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Front Page » Top Stories » Housing Developers Bullish On Continued Demand In Greater Miami

Housing Developers Bullish On Continued Demand In Greater Miami

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Written by on March 14, 2002

By Marilyn Bowden
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With confidence in continued demand and a recovering economy, housing developers throughout the county say they are moving full steam ahead with new projects.

At La Perla, Collins Avenue at 163rd Street in Sunny Isles, said Richard Lamondin, president of Cornerstone Premiere Communities, 256 of 326 units have sold since the property went on the market a month ago. He said he expects to be sold out within 60 days.

"We are in negotiations for a couple other pieces of property," he said.

"The market is very strong, " said Gil Dezer of Dezer Development, which recently brought Donald Trump in as partner in Trump Grande Ocean Resort & Residences, formerly Ocean Grande, at Collins Avenue from 180th-182nd streets. "We’ve announced 33% more product."

Dezer Development added Trump Royale, a 333-unit, 47-story tower, to its plans for the site. Mr. Dezer said the first tower, the 372-unit Trump International Sonesta Beach Resort due to open in September, is 90% sold and the second tower, the 267-unit Trump Palace that broke ground last month, is about to hit the 80% mark.

"We are constantly looking for new opportunities," he said.

Century Builders will introduce two new single-family-home projects in Miami-Dade in 2002, said President Sergio Pino. The company has nine local projects under development here.

The 270-home Century Estates, Coral Way at 148th Avenue, recently broke ground, Mr. Pino said. He said land development at the 2,670-residence Islands of Doral on 74th Street between 107th and 117th avenues is to begin in May, with construction projected for Oct. 15.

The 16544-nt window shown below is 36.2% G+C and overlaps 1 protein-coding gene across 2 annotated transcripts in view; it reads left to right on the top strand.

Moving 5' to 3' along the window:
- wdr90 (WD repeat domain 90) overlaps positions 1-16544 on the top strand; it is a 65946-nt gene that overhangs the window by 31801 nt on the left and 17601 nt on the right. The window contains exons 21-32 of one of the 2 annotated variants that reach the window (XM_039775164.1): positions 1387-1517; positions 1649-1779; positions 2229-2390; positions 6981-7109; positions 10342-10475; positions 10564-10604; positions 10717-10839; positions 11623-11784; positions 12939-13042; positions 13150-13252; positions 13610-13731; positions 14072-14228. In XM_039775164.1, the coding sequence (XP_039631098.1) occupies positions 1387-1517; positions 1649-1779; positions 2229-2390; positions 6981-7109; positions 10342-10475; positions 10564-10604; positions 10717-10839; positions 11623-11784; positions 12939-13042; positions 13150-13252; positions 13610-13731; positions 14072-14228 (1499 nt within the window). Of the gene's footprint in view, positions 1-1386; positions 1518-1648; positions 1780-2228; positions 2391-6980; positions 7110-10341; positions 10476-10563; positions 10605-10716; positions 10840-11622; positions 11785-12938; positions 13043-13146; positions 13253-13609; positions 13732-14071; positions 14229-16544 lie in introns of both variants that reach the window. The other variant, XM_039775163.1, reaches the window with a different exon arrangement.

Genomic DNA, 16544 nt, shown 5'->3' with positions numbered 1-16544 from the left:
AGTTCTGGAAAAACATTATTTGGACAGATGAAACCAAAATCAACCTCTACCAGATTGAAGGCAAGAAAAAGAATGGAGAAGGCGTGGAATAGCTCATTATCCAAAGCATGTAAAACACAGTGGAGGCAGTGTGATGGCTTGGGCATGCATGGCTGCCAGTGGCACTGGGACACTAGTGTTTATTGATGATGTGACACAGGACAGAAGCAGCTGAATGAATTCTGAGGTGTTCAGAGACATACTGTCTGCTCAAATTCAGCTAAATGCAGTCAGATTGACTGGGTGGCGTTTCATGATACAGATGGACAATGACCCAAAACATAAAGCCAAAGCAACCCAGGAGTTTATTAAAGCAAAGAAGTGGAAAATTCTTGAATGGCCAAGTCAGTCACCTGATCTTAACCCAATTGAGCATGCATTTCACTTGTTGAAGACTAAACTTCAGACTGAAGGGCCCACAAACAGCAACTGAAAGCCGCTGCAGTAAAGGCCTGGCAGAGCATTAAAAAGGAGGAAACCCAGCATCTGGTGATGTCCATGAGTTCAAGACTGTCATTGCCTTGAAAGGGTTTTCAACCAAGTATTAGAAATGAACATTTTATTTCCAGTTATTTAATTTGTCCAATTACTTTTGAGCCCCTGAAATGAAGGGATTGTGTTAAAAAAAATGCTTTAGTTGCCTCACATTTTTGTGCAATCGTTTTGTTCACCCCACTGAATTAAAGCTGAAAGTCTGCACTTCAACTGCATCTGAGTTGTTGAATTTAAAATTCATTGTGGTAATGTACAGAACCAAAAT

"Our goal is to meet 1,100 sales this year," Mr. Pino said. "By March 31, we’ll have made a minimum of 500 sales. So we’re off to a good start."

Charlie Martinez, president of Caribe Homes, said he would continue to build starter homes in the county and has enough land for about three years, "mostly in West Dade and towards Homestead."

Quantum Developments, which is putting up Venetian Isles, a 600-home gated community in West Dade, has sold more than 170 houses in the past eight months, said President Oscar Barbara.

"We’re aggressively looking for new parcels for new communities," he said. "We’re starting Hampton Isles in Broward and are looking at parcels in Miami-Dade, but so far we have nothing under contract here."

Avi Weintraub, president of Weintraub Cos., said he’s already had several sales of units in The Breeze, a five-story, 60-unit condo at Adventure Avenue and North Treasure Drive in North Bay Village that’s due to break ground this summer.

"I think the South Florida market is pretty strong," he said. "It’s different from the rest of the country. The demand is certainly there."

The condo market remains highly competitive, said David Dabby, principal of The Dabby Group, a consulting and valuation firm.

"Buyers have plenty of choices in the $750,000-and-up category," he said. "On the other hand, the moderately priced luxury market -$300,000 to $500,000 – has been neglected somewhat. I would anticipate more activity in this price range. It is starting to occur."

Bradley F. Hunter, director of consulting for American Metro Study Corp., which tracks new housing starts, said the Miami-Dade market "has shown essentially no impact from the recession or any extended impact from 9/11. It’s incredibly strong, especially given the status of the national economy.

"What’s interesting is the core price range for demand had for years been in the $100,000 to $150,000 range. In the past year or so we’ve seen a big jump. Now the $150,000-$200,000 range is selling about as much and there’s an extraordinary amount being sold over $200,000.

"That speaks to supply and demand and to the area of job formation, which is still occurring even in the midst of lay-offs and a recession."

Mr. Hunter said at the top of the market some developers are getting $750 a square foot.

"That shows how far the market has come," he said. "Five year ago, $300 was high."

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